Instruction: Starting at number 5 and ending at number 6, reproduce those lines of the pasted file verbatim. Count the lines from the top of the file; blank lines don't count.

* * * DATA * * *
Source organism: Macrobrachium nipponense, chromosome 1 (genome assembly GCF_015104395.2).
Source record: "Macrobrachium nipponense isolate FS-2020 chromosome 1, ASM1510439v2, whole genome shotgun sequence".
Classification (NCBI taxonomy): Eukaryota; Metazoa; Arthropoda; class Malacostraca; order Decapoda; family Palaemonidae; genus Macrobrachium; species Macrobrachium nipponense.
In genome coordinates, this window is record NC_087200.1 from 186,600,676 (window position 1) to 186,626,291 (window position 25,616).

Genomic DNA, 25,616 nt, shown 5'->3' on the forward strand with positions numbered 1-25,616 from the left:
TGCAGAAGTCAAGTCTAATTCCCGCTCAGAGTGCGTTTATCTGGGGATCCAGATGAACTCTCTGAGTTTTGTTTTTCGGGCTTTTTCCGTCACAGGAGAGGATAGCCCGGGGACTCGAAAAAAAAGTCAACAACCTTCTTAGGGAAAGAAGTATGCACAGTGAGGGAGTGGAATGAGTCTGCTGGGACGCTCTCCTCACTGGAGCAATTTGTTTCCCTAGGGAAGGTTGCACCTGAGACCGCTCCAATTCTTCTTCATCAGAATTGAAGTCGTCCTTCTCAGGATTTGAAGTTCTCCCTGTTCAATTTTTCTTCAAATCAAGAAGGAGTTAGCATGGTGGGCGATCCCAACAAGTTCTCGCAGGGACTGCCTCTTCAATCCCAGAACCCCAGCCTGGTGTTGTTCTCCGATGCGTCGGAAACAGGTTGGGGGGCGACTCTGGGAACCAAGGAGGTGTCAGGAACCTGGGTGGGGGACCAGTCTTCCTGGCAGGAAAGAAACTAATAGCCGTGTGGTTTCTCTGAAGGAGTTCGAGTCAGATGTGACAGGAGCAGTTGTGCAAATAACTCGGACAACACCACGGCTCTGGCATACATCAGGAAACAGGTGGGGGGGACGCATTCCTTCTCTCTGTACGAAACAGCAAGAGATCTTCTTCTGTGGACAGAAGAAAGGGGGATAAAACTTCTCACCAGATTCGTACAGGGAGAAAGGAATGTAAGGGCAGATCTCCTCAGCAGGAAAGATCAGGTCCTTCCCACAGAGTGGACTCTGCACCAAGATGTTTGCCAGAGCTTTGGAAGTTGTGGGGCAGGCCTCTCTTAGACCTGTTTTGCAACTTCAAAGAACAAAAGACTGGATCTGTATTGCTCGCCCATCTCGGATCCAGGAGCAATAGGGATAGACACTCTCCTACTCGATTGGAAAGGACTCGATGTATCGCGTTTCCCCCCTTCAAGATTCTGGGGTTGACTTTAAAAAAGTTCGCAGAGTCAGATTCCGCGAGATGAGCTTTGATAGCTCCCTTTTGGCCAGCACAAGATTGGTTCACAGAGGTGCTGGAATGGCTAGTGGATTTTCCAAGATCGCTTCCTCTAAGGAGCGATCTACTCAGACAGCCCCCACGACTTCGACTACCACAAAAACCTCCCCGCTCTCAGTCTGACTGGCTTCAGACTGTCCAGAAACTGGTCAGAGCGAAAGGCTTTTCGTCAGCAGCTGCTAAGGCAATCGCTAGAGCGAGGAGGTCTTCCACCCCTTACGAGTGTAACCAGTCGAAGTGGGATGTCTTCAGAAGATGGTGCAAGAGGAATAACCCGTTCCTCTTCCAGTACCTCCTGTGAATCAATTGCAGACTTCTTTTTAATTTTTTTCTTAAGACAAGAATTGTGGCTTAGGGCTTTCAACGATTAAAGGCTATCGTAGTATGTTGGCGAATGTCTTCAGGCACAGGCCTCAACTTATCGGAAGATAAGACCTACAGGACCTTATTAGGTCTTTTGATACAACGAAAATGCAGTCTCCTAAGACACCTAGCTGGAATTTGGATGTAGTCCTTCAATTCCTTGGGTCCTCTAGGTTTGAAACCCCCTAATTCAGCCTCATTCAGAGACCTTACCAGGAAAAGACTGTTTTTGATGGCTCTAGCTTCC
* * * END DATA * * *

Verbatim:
Genomic DNA, 25,616 nt, shown 5'->3' on the forward strand with positions numbered 1-25,616 from the left:
TGCAGAAGTCAAGTCTAATTCCCGCTCAGAGTGCGTTTATCTGGGGATCCAGATGAACTCTCTGAGTTTTGTTTTTCGGGCTTTTTCCGTCACAGGAGAGGATAGCCCGGGGACTCGAAAAAAAAGTCAACAACCTTCTTAGGGAAAGAAGTATGCACAGTGAGGGAGTGGAATGAGTCTGCTGGGACGCTCTCCTCACTGGAGCAATTTGTTTCCCTAGGGAAGGTTGCACCTGAGACCGCTCCAATTCTTCTTCATCAGAATTGAAGTCGTCCTTCTCAGGATTTGAAGTTCTCCCTGTTCAATTTTTCTTCAAATCAAGAAGGAGTTAGCATGGTGGGCGATCCCAACAAGTTCTCGCAGGGACTGCCTCTTCAATCCCAGAACCCCAGCCTGGTGTTGTTCTCCGATGCGTCGGAAACAGGTTGGGGGGCGACTCTGGGAACCAAGGAGGTGTCAGGAACCTGGGTGGGGGACCAGTCTTCCTGGCAGGAAAGAAACTAATAGCCGTGTGGTTTCTCTGAAGGAGTTCGAGTCAGATGTGACAGGAGCAGTTGTGCAAATAACTCGGACAACACCACGGCTCTGGCATACATCAGGAAACAGGTGGGGGGGACGCATTCCTTCTCTCTGTACGAAACAGCAAGAGATCTTCTTCTGTGGACAGAAGAAAGGGGGATAAAACTTCTCACCAGATTCGTACAGGGAGAAAGGAATGTAAGGGCAGATCTCCTCAGCAGGAAAGATCAGGTCCTTCCCACAGAGTGGACTCTGCACCAAGATGTTTGCCAGAGCTTTGGAAGTTGTGGGGCAGGCCTCTCTTAGACCTGTTTTGCAACTTCAAAGAACAAAAGACTGGATCTGTATTGCTCGCCCATCTCGGATCCAGGAGCAATAGGGATAGACACTCTCCTACTCGATTGGAAAGGACTCGATGTATCGCGTTTCCCCCCTTCAAGATTCTGGGGTTGACTTTAAAAAAGTTCGCAGAGTCAGATTCCGCGAGATGAGCTTTGATAGCTCCCTTTTGGCCAGCACAAGATTGGTTCACAGAGGTGCTGGAATGGCTAGTGGATTTTCCAAGATCGCTTCCTCTAAGGAGCGATCTACTCAGACAGCCCCCACGACTTCGACTACCACAAAAACCTCCCCGCTCTCAGTCTGACTGGCTTCAGACTGTCCAGAAACTGGTCAGAGCGAAAGGCTTTTCGTCAGCAGCTGCTAAGGCAATCGCTAGAGCGAGGAGGTCTTCCACCCCTTACGAGTGTAACCAGTCGAAGTGGGATGTCTTCAGAAGATGGTGCAAGAGGAATAACCCGTTCCTCTTCCAGTACCTCCTGTGAATCAATTGCAGACTTCTTTTTAATTTTTTTCTTAAGACAAGAATTGTGGCTTAGGGCTTTCAACGATTAAAGGCTATCGTAGTATGTTGGCGAATGTCTTCAGGCACAGGCCTCAACTTATCGGAAGATAAGACCTACAGGACCTTATTAGGTCTTTTGATACAACGAAAATGCAGTCTCCTAAGACACCTAGCTGGAATTTGGATGTAGTCCTTCAATTCCTTGGGTCCTCTAGGTTTGAAACCCCCTAATTCAGCCTCATTCAGAGACCTTACCAGGAAAAGACTGTTTTTGATGGCTCTAGCTTCC